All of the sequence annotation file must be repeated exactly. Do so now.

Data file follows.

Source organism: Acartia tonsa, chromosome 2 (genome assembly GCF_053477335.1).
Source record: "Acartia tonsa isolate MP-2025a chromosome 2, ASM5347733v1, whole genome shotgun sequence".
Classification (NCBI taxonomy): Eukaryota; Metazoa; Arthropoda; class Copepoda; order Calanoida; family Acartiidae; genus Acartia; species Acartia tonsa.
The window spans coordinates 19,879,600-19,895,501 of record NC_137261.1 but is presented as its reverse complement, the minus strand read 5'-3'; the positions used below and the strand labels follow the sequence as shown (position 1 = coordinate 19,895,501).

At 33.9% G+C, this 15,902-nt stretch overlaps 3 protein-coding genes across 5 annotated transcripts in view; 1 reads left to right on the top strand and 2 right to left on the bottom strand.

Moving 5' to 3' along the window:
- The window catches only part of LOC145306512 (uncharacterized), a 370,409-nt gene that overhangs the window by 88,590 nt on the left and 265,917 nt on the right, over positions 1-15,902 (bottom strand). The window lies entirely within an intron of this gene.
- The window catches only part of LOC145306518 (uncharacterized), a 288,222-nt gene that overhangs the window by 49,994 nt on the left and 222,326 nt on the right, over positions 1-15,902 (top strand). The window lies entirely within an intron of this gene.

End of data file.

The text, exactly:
Source organism: Acartia tonsa, chromosome 2 (genome assembly GCF_053477335.1).
Source record: "Acartia tonsa isolate MP-2025a chromosome 2, ASM5347733v1, whole genome shotgun sequence".
Classification (NCBI taxonomy): Eukaryota; Metazoa; Arthropoda; class Copepoda; order Calanoida; family Acartiidae; genus Acartia; species Acartia tonsa.
The window spans coordinates 19,879,600-19,895,501 of record NC_137261.1 but is presented as its reverse complement, the minus strand read 5'-3'; the positions used below and the strand labels follow the sequence as shown (position 1 = coordinate 19,895,501).

At 33.9% G+C, this 15,902-nt stretch overlaps 3 protein-coding genes across 5 annotated transcripts in view; 1 reads left to right on the top strand and 2 right to left on the bottom strand.

Moving 5' to 3' along the window:
- The window catches only part of LOC145306512 (uncharacterized), a 370,409-nt gene that overhangs the window by 88,590 nt on the left and 265,917 nt on the right, over positions 1-15,902 (bottom strand). The window lies entirely within an intron of this gene.
- The window catches only part of LOC145306518 (uncharacterized), a 288,222-nt gene that overhangs the window by 49,994 nt on the left and 222,326 nt on the right, over positions 1-15,902 (top strand). The window lies entirely within an intron of this gene.